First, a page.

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Maurice Clarett

FORMER OHIO STATE STAR VISITS NEOMED HEALTH-A-THON

Former Ohio State University running back Maurice Clarett shared tales of his personal battles and accomplishments over the past two decades with students attending the MEDCAMP Health-a-Thon held July 14 at the NEW Center on the Rootstown campus. Clarett was there to fire up the students as they prepared to develop programs to address current community health issues, such as drug abuse.

The football star said his life had begun spinning out of control following the 2002 BCS National Championship. He decided to turn things around, and took it upon himself to acquire skills and knowledge while incarcerated after a 2006 arrest for carrying several concealed weapons and trying to flee the police.  The former standout running back now works with The Red Zone, an organization that helps people throughout Ohio overcome adversities, such as drug and alcohol dependence.

Now on the other side of addiction, Clarett encourages others—such as the budding health professionals attending Northeast Ohio Medical University’s MEDCAMP Health-a-Thon, for recent high school graduates and current undergraduates who have yet to complete their bachelor degrees—to lend a hand to those who are struggling.  Whether it’s someone’s grown son fighting a heroin addiction or a child skeptical of forming a bond of trust with their teachers or social workers, they can use help, he said. “Remember, as future medical professionals, you are there to do more than bill insurances; you are there to care for your patients,” said Clarett.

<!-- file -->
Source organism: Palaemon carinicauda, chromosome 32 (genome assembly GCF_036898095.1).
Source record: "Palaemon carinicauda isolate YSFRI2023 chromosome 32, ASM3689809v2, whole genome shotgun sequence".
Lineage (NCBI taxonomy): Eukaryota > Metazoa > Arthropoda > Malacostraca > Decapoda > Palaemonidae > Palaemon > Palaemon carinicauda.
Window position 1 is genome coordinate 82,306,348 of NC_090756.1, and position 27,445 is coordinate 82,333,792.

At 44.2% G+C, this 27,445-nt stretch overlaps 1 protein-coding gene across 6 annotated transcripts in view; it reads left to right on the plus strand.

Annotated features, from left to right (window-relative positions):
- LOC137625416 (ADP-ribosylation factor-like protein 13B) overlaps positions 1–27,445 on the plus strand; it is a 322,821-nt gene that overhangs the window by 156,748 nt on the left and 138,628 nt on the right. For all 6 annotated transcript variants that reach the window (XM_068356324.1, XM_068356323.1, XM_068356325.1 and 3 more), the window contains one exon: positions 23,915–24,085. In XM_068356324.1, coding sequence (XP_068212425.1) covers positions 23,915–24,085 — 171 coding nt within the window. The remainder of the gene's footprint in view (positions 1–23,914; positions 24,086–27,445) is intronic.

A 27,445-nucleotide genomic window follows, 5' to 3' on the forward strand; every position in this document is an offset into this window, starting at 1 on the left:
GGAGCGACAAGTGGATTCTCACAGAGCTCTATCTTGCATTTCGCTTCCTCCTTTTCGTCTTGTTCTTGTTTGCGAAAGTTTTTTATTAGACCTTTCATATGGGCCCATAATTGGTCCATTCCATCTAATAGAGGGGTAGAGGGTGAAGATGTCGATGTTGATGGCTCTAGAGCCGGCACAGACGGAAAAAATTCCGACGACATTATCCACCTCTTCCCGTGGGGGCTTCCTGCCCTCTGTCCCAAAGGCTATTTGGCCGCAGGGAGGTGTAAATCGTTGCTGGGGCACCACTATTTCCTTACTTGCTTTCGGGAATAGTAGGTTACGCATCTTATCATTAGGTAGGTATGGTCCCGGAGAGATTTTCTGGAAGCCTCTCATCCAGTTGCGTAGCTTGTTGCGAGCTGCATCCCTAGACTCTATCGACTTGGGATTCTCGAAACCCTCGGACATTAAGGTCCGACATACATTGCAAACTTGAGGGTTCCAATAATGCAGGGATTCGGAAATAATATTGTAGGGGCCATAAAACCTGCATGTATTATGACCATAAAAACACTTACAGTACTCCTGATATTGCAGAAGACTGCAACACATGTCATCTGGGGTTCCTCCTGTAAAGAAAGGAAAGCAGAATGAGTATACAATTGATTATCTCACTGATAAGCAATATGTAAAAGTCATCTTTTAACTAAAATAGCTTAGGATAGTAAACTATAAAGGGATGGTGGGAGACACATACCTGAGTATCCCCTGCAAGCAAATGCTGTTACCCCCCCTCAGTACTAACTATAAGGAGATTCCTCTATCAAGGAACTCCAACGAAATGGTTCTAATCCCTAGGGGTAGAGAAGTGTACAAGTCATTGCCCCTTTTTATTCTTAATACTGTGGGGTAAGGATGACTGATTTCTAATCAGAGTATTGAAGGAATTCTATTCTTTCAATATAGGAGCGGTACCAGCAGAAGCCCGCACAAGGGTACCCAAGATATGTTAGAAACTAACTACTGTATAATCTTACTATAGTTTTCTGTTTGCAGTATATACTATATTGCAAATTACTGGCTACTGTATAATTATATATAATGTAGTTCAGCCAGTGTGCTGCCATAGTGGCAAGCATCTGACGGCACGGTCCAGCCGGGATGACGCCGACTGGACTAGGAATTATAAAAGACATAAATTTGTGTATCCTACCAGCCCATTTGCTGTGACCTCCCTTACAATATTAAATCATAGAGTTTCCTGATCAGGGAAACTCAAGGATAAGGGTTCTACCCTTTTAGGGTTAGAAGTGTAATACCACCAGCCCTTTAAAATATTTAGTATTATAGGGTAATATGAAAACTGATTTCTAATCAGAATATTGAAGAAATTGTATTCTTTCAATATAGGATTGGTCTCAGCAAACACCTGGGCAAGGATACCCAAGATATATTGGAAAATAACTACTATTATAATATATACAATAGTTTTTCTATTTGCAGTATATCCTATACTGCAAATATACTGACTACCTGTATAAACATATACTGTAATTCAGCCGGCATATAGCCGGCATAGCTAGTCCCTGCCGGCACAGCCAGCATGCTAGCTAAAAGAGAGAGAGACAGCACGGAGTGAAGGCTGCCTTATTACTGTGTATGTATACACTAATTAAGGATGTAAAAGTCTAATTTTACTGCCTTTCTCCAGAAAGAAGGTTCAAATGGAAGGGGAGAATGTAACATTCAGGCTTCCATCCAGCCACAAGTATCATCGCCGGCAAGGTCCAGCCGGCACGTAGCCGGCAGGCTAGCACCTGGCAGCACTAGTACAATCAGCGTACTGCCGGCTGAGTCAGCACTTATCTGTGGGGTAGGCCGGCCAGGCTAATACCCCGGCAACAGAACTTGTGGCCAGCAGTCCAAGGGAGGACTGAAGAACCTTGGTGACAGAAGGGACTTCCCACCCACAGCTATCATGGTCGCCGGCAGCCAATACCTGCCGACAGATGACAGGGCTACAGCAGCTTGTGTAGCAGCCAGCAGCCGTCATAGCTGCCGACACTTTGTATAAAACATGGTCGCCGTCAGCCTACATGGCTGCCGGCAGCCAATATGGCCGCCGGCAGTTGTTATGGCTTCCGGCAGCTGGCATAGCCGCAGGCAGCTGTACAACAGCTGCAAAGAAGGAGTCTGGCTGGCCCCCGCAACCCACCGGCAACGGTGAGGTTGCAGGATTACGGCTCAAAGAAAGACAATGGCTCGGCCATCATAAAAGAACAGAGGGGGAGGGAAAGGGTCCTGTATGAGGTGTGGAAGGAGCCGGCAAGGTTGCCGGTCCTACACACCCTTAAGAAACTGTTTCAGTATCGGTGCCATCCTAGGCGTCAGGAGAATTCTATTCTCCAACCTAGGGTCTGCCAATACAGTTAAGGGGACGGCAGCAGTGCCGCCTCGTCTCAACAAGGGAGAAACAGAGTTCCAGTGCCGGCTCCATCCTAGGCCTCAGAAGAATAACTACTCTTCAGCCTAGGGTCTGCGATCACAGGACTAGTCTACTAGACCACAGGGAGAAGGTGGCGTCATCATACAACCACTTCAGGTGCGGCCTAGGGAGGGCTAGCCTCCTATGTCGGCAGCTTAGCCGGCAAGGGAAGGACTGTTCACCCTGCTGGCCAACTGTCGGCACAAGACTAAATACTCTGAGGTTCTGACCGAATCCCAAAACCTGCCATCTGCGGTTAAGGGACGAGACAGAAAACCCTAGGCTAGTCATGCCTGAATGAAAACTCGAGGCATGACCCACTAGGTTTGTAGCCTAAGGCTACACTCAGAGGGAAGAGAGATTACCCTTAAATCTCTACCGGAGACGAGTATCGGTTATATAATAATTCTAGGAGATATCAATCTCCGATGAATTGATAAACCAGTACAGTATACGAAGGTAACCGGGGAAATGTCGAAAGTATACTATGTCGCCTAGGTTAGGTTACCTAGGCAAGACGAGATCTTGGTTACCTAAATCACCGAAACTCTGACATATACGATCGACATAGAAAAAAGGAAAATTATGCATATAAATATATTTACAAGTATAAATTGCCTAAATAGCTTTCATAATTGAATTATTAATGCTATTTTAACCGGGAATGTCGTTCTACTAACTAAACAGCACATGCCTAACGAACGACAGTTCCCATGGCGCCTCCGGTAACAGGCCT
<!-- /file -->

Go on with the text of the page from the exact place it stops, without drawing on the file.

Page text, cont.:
Clarett’s other top recommendations for those in various health professions?

  • Engage in better prescribing practices: “Nobody wants to get hooked on, then stay on drugs,” said Clarett.
  • Break down barriers and foster connections with the patients and communities you are caring for. The easiest way to nurture trust is to get involved.
  • Rather than wait for the patients to seek out services, go to them. Hold events, and most important, let those you want to help know that you care, said Clarett. “All those other clinical things are great tools, but at the end of the day, people really just need attention and love.”